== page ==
Hikvision 6MP turret is how it will perform in low light – a near 1/3rd inch image sensor and 6MP resolution means photo sites will be smaller. But despite this imperative of physics, the Hikvision continues to look better in failing light. When I push brightness to 70 per cent I think I can just see the beginnings of some noise but it’s nothing to worry about. That stubby 2.8mm focal length means I have high levels of detail from a hyperfocal distance of less than half a metre out to infinity – the beauty of a fixed lens is that everything is more or less in focus all the time, though for my higgledypiggledy scenes I’d still prefer to be at 6mm. Light continues falling and the camera continues to stay bright, though I notice that when I zoom in on pedestrians at 70m I’m starting to get some motion blur. I snare a face close to the camera and quality is court admissible. As the light fades, the camera holds on in good colour, with excellent control of blooming around the solitary streetlight in the scene. The key thing is that I lose what detail I had of plates as shutter speed drops. There’s no sign of the camera going over into night mode, in fact there’s barely any amplification noise at all. Modern CCTV cameras really have improved a lot over the past couple of years. Amplification noise starts to make its presence felt when there’s almost no light left in the sky but oddly, this also is the first time the sky is entirely blue, and clouds are visible. During the day overexposure out here meant I didn’t get those details (more on this later). When I take the camera off the back fence in full dark and move it to the front, it goes over into night mode. I leave it in night mode – performance in the presence of IR is good – the IR is weighted to one side, but the spread and range are ideal for this type of camera. Hikvision rates the IR in the 6MP turret at 30 metres but it’s stronger than that. IR performance is interesting. There are moments I have admissible face recognition inside 10 metres – I think the shutter speed, while reduced, is not at the lowest setting (it’s set to 1/25th). I am getting clothing, bags, shoes, gender, glasses – even if I don’t get what I think is a recognisable face, plenty of detail is apparent. The camera is mounted high, too. Most applications using this camera are not going to be so demanding. After a while I lock the camera into day mode out front. Again, performance is surprisingly good for the price and the high resolution – remember that a 6MP sensor means smaller photo-sites, means more amplification, means more blur. And yet, this camera keeps doing better than I thought it would. There’s a yellow colour cast thanks to the low-pressure sodium streetlights but overall static colour rendition is very good and performance with movement is worthwhile, too. Control of blooming and ghosting with direct light hitting the lens is also pleasing. I play around with shutter speed for a while but although I get good face detail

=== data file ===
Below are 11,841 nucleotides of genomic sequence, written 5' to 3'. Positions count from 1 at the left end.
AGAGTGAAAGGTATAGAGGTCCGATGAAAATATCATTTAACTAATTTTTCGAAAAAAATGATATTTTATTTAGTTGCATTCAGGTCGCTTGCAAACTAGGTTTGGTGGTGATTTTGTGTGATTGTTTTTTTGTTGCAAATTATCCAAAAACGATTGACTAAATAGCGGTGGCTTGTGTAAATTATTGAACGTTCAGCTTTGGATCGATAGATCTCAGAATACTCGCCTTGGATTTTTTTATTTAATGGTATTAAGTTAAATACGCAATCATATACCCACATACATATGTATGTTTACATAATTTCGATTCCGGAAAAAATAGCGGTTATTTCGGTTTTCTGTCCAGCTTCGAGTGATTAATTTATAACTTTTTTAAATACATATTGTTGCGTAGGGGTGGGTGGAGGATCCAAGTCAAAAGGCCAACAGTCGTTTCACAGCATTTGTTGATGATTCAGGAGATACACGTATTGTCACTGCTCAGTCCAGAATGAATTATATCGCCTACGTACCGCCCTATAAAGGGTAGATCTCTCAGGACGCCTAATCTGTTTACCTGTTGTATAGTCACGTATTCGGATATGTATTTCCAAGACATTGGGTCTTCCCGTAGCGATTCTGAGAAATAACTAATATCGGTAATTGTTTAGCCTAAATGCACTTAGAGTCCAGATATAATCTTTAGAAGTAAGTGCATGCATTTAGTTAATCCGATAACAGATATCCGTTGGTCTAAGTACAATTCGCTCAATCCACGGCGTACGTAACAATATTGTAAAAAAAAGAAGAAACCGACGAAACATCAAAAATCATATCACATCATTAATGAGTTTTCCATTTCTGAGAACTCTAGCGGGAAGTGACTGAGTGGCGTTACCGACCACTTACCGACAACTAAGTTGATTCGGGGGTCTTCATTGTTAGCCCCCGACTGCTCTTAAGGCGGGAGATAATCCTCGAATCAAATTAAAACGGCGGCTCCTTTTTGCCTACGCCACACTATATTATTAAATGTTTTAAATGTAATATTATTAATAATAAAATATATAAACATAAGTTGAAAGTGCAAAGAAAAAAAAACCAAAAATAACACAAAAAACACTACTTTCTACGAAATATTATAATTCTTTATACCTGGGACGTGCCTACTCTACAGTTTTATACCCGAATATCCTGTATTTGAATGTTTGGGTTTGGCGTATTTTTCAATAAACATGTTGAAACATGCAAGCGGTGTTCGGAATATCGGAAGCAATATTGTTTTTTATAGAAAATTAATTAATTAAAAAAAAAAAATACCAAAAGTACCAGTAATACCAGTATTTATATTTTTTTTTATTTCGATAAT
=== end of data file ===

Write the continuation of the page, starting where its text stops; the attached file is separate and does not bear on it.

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at times, I can’t get plates. Next morning the camera is subjected to ferocious backlight on one side of the scene and in the distance – 78,000 lux – with deep shade underneath the camera and along the other side of the street. To make things even tougher for the little Hikvision, it’s a windless day and there’s been widespread back-burning in the Blue Mountains after an extended late Summer and Autumn dry. Even here in town, the air is hazy with white wood smoke, which is reducing the colour temperature of the light, as well as creating the illusion of blooming in the distance. Regardless, the camera acquits itself well. The 97-degree angle of view is too wide for this street scene – for other applications it might be perfect - and this pixel spread is costing me detail. Regardless, that 6MP of resolution is again giving me exceptional depth of field – all the way to Albion St nearly 100m from the lens. Closer in, I’m getting situational awareness that I would never have with 1080p – from about 70m I have clothing and details go on improving until the subject is right under the lens. Wide angle 1080p simply cannot compete.